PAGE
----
I don't know if it's been addressed on this thread, but what also ruins the mirror portal story is that the author makes it appear that what the test subjects find in the mirror world depends on their personalities and backgrounds, but the whole idea is completely dropped without explanation after a while (despite being insinuated so strongly). A world that would reflect the dark, guilty corners of people's minds would make far more interesting material than a mere parallel universe that underwent a Lovecraftian apocalypse.

MisterBibs
Jul 17, 2010

Our future is at stake.


ProperGanderPusher posted:

A world that would reflect the dark, guilty corners of people's minds would make far more interesting material than a mere parallel universe that underwent a Lovecraftian apocalypse.

That's a very interesting idea, come to think of it. Has it been done? I'd like to explore that...

ProperGanderPusher
Jan 13, 2012


MisterBibs posted:

That's a very interesting idea, come to think of it. Has it been done? I'd like to explore that...

As far as I know, it hasn't. I'd go for it (or at least propose it on the SCP message board). As mentioned earlier, SCPs with exploration logs are pretty much the best kind of SCPs.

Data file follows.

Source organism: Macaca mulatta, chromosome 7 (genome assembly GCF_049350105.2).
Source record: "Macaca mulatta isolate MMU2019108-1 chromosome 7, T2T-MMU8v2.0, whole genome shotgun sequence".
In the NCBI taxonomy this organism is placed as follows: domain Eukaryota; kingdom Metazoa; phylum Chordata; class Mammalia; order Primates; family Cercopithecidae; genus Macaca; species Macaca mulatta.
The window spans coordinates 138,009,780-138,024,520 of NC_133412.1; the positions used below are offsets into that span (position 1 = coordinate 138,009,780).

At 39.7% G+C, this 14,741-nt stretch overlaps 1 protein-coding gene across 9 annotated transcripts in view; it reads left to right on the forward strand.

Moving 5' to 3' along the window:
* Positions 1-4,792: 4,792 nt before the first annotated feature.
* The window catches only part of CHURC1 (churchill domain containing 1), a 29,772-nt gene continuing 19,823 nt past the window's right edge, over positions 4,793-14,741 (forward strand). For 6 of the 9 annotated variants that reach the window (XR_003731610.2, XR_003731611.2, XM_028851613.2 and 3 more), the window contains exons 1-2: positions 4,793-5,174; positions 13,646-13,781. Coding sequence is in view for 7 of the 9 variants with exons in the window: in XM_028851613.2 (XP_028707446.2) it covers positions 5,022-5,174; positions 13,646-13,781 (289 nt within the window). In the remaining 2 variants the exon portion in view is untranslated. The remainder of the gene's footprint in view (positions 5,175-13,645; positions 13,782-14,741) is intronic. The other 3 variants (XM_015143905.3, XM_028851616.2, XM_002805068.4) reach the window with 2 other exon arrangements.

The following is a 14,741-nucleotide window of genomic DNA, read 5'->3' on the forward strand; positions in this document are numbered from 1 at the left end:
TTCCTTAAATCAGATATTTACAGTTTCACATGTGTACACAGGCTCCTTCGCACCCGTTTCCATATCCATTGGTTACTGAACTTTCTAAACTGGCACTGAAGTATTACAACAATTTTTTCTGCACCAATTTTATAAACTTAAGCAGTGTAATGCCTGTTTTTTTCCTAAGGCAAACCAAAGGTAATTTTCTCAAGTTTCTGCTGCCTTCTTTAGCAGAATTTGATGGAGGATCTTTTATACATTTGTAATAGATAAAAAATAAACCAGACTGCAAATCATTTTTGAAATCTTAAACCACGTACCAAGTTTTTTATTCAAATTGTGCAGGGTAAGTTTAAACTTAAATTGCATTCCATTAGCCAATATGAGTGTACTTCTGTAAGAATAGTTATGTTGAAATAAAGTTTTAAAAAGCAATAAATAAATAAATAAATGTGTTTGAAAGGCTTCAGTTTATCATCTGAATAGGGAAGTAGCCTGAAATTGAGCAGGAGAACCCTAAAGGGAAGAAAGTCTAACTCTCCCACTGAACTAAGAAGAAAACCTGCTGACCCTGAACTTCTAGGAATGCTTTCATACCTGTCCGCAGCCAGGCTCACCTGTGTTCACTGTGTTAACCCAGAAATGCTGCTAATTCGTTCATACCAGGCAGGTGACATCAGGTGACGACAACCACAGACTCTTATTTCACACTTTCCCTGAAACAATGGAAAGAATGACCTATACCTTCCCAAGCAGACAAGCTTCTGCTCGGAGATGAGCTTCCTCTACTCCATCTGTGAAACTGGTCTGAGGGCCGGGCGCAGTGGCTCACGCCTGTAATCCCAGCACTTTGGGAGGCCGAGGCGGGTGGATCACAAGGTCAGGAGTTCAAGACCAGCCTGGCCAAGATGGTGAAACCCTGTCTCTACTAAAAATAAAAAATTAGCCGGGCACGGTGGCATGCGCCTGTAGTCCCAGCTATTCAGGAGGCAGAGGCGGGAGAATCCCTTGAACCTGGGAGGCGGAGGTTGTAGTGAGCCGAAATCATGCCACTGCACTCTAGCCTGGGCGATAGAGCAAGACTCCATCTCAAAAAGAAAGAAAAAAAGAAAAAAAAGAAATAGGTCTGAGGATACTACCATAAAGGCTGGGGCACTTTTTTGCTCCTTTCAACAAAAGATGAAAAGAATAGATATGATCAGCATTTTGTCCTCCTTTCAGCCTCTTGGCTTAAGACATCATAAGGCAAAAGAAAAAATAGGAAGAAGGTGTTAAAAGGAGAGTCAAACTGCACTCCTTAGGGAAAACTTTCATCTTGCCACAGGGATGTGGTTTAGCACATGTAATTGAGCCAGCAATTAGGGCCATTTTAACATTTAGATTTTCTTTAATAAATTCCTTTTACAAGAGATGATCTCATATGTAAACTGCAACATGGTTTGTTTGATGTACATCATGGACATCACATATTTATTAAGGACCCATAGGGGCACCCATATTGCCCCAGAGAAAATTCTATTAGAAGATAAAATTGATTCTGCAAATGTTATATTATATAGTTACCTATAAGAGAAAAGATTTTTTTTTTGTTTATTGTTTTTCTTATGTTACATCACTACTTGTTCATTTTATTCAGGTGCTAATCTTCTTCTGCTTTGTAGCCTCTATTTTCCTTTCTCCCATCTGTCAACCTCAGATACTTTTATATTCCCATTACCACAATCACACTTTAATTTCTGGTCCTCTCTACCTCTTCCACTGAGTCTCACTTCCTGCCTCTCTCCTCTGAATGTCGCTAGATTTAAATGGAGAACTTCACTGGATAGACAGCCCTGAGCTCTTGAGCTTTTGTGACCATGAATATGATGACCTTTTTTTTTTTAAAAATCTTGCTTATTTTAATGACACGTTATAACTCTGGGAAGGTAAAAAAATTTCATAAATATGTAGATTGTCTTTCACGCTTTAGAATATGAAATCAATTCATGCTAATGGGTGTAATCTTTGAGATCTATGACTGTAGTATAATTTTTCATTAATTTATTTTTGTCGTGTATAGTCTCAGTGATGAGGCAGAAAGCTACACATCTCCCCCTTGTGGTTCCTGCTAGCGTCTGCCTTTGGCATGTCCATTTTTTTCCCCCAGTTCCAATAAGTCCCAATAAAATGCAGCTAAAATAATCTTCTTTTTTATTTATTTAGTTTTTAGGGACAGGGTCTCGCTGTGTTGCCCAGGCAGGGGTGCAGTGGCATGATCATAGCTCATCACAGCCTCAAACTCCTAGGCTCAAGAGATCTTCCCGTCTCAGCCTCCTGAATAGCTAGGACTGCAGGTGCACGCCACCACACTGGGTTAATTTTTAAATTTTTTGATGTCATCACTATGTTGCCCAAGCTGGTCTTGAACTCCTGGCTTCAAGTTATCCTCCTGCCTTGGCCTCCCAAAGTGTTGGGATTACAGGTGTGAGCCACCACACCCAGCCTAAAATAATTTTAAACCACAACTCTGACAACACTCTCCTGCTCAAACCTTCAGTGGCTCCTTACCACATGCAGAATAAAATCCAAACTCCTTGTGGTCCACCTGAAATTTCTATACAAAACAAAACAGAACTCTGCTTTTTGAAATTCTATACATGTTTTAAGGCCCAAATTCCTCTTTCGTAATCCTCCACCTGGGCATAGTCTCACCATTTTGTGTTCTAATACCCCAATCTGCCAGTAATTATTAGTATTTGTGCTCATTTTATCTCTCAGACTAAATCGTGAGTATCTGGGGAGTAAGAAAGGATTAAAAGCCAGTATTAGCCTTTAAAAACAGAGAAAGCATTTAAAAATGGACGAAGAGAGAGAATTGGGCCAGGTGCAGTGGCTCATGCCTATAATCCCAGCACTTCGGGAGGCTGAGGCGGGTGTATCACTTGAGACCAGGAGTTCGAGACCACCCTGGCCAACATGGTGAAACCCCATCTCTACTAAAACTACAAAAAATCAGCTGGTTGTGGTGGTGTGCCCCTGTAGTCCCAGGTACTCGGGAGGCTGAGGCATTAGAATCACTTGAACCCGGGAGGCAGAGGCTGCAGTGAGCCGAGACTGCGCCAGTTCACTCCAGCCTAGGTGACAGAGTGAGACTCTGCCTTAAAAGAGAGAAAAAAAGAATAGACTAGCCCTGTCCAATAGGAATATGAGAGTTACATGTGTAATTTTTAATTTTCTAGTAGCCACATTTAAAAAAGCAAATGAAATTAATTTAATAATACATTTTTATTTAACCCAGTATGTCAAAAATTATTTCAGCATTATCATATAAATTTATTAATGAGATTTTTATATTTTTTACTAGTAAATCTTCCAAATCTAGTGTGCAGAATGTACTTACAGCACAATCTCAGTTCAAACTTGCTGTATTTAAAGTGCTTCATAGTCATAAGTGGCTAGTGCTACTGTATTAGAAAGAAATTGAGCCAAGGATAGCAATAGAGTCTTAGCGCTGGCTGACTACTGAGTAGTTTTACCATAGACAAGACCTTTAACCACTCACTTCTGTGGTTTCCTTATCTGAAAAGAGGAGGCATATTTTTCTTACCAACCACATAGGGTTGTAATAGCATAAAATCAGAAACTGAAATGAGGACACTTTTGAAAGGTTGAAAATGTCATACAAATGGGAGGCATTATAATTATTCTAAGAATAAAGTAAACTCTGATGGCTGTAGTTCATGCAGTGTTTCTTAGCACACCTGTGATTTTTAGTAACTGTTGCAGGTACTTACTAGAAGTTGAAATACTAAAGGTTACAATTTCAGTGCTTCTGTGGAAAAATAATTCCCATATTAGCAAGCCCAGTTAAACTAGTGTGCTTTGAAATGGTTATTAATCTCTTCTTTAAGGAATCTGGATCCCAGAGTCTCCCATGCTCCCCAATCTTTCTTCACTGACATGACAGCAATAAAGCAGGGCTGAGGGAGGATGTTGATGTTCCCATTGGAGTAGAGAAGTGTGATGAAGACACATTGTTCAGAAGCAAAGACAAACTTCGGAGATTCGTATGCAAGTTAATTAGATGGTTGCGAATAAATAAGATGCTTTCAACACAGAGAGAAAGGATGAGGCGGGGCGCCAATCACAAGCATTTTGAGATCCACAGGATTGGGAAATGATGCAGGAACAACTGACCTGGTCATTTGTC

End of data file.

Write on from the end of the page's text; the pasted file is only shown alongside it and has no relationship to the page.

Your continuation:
Nuclear Pogostick
Apr 9, 2007

Bouncing towards victory


a foolish pianist posted:

That one, 835, has a really strong element of body horror to it that works very well. It's also been around for ages, and I think it's one of the examples of a good SCP. Different tastes, I guess.

It is, bar none, my least favorite SCP for a variety reasons (1: It survives mainly on its gimmick, 2: It's trying way too hard, 3: it reads like really bad fetish fiction). If I had the opportunity to remove one SCP from the series, it'd be either that, Abel, or 682.

IUG
Jul 14, 2007

Without me, there is no mission.
I am the mission!


Can someone tell me what that statue from 173 really is? I saw it a few posts back saying it was in an art show. I read through this whole thread in about 2 weeks once I found out about it, but I just wanted to know if this was something that was found and was very decayed, or if it was made that way.

If it was found that way it would just raise more questions of course.

a foolish pianist
May 6, 2007
deadlift minimalist

Nuclear Pogostick posted:

It is, bar none, my least favorite SCP for a variety reasons (1: It survives mainly on its gimmick, 2: It's trying way too hard, 3: it reads like really bad fetish fiction). If I had the opportunity to remove one SCP from the series, it'd be either that, Abel, or 682.